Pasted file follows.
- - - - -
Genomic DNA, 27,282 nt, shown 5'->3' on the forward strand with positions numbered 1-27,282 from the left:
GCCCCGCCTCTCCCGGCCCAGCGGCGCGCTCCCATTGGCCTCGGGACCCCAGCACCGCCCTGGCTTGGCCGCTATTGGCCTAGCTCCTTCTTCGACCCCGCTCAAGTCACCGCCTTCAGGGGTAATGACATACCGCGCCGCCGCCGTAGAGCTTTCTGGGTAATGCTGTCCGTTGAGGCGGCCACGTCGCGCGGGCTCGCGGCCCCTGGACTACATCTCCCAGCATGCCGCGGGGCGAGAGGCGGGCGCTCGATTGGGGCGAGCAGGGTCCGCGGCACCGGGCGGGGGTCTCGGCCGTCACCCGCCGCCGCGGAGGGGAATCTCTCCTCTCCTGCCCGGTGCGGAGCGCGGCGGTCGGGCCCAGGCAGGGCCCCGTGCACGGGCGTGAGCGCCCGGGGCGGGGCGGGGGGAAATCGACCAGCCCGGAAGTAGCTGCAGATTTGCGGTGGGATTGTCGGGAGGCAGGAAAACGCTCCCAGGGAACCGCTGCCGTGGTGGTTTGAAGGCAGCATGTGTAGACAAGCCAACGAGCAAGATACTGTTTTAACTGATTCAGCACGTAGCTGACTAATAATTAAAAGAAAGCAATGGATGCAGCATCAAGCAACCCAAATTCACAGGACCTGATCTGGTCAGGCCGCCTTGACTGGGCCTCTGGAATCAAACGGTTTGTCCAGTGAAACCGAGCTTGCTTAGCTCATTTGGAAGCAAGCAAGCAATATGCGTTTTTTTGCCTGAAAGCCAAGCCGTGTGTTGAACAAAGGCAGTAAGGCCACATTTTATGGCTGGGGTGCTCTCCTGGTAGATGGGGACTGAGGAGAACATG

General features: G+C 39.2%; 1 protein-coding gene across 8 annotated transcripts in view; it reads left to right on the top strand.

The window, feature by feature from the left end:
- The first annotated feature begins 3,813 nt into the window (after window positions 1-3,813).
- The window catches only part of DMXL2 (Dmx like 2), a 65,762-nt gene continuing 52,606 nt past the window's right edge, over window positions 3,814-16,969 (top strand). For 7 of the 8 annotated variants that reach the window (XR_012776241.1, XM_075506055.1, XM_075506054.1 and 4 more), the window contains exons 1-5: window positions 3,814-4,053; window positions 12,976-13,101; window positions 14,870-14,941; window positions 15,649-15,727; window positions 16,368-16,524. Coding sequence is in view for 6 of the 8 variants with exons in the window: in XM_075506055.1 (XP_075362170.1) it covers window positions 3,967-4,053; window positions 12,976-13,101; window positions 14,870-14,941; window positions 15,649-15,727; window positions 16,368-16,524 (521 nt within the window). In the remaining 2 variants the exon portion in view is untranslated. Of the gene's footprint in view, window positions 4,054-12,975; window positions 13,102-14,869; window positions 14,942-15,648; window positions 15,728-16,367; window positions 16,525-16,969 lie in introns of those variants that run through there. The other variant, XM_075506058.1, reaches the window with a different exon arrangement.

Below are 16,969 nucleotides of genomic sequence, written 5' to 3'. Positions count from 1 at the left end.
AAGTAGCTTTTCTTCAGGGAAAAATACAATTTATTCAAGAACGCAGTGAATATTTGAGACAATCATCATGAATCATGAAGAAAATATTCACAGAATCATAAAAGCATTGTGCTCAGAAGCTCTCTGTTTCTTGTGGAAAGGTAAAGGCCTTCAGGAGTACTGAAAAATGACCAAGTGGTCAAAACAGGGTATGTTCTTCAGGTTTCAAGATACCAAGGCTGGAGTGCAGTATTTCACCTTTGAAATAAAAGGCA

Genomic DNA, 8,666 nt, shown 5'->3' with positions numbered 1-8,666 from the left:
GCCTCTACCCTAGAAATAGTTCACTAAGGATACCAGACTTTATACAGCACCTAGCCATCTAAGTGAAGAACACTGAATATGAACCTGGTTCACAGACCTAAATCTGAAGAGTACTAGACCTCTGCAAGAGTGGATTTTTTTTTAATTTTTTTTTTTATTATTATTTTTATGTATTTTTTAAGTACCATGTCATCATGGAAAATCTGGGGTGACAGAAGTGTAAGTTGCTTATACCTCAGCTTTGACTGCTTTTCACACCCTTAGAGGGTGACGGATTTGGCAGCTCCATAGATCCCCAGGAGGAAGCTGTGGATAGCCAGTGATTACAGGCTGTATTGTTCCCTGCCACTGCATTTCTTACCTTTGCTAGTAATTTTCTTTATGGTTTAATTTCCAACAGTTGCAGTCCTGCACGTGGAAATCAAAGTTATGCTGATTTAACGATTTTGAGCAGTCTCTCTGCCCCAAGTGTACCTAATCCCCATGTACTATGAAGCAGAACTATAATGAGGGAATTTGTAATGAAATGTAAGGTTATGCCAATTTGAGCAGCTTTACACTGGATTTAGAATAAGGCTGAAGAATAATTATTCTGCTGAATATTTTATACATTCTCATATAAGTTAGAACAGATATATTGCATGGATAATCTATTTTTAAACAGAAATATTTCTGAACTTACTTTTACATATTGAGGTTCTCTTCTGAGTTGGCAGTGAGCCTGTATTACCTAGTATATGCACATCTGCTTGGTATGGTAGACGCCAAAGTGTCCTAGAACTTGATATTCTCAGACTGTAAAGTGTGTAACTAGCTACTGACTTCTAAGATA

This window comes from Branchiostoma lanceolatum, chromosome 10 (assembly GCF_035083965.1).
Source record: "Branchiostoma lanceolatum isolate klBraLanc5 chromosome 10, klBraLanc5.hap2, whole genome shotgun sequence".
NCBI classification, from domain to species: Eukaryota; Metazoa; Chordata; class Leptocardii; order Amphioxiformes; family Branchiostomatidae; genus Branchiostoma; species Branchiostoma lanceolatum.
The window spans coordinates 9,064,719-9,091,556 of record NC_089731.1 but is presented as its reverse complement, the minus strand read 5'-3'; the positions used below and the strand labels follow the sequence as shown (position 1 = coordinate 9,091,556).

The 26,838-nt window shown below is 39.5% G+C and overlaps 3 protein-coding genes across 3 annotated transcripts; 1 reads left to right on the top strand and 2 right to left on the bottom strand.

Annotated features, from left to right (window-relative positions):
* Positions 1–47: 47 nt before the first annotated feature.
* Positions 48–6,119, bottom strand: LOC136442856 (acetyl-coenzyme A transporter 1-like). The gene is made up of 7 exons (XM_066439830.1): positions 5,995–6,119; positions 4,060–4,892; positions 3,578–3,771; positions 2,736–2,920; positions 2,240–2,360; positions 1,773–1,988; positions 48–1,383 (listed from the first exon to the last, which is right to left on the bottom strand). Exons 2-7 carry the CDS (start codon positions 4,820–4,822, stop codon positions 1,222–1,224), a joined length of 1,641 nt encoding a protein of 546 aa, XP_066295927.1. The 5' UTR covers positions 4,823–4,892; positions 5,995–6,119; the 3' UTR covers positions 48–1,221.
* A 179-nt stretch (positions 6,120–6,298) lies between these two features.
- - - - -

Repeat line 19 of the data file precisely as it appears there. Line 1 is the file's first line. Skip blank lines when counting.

* A 179-nt stretch (positions 6,120–6,298) lies between these two features.